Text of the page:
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The bitten apple in the Apple logo is a tribute to English mathematician Alan Turing who died due to cyanide poisoning.

There is no link between the Apple logo and Alan Turing's death. The logo designer called it an "urban legend".


A claim making rounds on Facebook states that British mathematician Alan Turing took his own life after eating an apple laced with cyanide, adding that he is the inspiration behind the American technology firm Apple Inc.'s logo. The post further reads that Turing took his own life because the "British government chemically castrated him, humiliated him, and prosecuted him for being gay." The post again started making rounds in June 2022 during pride month. It has been shared over 7,000 times and has been liked by 5,800 accounts.  

According to BBC News, in 2012, Turing expert Professor Jack Copeland questioned the evidence used to establish a suicide verdict in Turing's case, adding that it could also have been an accident. "(His) housekeeper found the 41-year-old mathematician dead in his bed, with a half-eaten apple on his bedside table," the report adds. 

However, the claims about Turing's death being the inspiration behind the famous Apple logo are false. 

In fact: 

There are several theories about the logic of the Apple logo. CNN reported that some claims include the apple "representing knowledge, as in the biblical story of Adam and Eve, or referencing the falling fruit that led Sir Isaac Newton to the concept of gravity".

However, while speaking to Creative Bits in 2009, Rob Janoff, the designer of the Apple logo, dismissed the Newton theory or links to the Turing story, adding that he was unaware of these stories at the time. "I'm afraid it didn't have a thing to do with it. It's a wonderful urban legend," Janoff said. Adding that he received "no specific brief from Steve Jobs," and although he was hazy about how he settled on the simple outline of an apple, the reason for the bite is crystal clear: "it's there for scale so that a small Apple logo still looks like an apple and not a cherry." The report adds that "it wasn't long before Janoff discovered the first happy coincidence of his design when a colleague told him that "bytes" were the foundation stones of computing."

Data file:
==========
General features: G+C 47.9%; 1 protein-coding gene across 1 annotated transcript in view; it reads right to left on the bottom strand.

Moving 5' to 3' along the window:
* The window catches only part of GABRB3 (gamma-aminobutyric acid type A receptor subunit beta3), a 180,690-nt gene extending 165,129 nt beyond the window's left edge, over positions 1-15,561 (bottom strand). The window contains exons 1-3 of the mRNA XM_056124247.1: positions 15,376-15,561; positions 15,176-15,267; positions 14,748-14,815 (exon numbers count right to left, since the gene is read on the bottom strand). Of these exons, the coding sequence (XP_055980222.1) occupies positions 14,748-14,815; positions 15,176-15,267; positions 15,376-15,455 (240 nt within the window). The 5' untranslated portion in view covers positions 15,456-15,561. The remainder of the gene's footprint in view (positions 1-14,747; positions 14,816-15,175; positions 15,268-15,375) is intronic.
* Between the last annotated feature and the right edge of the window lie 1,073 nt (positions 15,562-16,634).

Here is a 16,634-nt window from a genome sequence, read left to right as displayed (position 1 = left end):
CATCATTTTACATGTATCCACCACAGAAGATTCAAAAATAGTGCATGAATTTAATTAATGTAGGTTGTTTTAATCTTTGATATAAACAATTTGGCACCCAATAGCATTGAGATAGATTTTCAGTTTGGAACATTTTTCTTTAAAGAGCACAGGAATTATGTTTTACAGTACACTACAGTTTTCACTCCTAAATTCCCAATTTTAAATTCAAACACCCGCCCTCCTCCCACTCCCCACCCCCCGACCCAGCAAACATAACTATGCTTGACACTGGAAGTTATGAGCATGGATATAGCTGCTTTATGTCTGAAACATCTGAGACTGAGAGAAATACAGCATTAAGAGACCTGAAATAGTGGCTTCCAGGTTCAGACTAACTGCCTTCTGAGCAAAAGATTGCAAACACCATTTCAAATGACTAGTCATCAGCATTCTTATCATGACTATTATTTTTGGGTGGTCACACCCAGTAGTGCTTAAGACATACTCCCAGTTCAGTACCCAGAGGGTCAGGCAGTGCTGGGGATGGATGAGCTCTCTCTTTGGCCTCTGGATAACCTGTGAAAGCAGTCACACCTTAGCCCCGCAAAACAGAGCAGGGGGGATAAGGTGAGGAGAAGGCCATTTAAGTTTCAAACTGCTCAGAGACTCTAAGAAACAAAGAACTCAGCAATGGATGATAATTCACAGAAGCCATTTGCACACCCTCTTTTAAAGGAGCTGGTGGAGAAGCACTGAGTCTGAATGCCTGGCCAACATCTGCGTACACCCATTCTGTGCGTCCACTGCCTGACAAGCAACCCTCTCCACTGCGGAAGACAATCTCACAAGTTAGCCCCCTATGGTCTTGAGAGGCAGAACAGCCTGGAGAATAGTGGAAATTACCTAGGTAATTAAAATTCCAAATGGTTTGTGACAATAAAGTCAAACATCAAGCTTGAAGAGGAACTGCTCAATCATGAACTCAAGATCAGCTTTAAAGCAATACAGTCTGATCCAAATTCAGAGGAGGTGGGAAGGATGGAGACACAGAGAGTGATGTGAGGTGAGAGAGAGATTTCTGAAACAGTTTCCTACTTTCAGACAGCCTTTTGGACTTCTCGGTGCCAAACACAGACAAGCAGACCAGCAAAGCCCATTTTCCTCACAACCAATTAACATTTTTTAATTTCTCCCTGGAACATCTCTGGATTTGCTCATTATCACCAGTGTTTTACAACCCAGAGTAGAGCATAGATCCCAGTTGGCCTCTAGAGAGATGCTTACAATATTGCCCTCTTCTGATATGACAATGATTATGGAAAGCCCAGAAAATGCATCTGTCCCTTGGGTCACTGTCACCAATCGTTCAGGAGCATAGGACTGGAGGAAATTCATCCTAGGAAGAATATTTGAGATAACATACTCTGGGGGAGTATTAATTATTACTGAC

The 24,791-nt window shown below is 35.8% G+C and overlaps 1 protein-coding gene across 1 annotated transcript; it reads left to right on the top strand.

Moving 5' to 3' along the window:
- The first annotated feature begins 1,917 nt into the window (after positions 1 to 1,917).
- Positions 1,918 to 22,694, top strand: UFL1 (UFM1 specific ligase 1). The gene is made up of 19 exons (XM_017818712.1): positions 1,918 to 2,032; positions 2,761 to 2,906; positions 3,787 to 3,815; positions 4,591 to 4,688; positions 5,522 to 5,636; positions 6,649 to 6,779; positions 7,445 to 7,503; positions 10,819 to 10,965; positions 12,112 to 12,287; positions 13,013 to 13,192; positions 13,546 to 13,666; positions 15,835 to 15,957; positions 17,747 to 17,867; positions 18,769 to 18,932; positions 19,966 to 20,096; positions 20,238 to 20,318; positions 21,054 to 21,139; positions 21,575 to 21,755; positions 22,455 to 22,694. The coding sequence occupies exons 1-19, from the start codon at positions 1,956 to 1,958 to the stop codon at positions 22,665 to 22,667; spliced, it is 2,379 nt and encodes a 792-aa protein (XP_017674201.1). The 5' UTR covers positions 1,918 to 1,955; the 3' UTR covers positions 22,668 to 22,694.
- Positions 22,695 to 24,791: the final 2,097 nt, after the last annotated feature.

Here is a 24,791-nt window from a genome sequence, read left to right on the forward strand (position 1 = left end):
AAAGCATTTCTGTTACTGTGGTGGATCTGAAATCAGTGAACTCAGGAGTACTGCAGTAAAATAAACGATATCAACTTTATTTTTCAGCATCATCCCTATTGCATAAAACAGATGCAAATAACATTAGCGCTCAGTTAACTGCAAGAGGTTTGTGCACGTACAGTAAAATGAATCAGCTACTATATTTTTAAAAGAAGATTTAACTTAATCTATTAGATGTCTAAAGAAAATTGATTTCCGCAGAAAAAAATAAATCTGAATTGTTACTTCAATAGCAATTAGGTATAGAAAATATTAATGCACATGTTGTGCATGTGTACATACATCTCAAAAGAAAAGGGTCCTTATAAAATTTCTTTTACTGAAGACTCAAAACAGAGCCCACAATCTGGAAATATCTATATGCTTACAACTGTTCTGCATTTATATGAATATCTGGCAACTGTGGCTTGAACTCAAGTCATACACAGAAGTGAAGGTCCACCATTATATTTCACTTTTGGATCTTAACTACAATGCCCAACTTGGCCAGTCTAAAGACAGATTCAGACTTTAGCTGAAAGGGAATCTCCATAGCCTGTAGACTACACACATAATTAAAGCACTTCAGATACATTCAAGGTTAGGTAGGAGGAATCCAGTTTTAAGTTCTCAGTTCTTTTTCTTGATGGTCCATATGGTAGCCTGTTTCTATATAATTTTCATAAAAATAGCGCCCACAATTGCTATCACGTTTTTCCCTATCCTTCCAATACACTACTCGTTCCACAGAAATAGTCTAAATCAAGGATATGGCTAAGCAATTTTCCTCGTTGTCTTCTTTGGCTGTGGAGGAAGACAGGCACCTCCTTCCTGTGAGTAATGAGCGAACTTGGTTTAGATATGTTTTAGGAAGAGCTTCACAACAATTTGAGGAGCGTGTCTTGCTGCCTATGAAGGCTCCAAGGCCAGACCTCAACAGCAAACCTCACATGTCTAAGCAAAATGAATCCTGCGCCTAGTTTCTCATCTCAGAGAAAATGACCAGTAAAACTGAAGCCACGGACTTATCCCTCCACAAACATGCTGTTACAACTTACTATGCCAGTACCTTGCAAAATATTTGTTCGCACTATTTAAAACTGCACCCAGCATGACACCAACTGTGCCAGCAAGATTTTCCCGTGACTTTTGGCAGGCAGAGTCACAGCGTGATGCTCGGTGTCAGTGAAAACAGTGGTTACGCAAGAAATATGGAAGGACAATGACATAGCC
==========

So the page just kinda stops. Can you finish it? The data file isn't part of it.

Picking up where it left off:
Some people have also pointed out the old Apple logo, which was multicolored. However, an I News report says, "founder Steve Jobs had simply liked that the colors made the logo stand out." 

According to The New York Times, Turing was responsible for breaking the Nazi Enigma code during World War II, saving millions of lives. In 1953, he was arrested for "gross indecency" after a brief relationship with another man. "He was sentenced — as an alternative to prison — to chemical castration by a series of injections of female hormones," the report states. In 2009, Prime Minister Gordon Brown formally apologized to Turing, calling his treatment "horrifying" and "utterly unfair." He received a posthumous Royal pardon in December 2013. The pardon came into effect on December 24, 2013.

The verdict: 

Though several facts about Turing's death are correct in the post, there is no truth in the links drawn between his death and the Apple logo. Therefore, we have marked the claim as false.   

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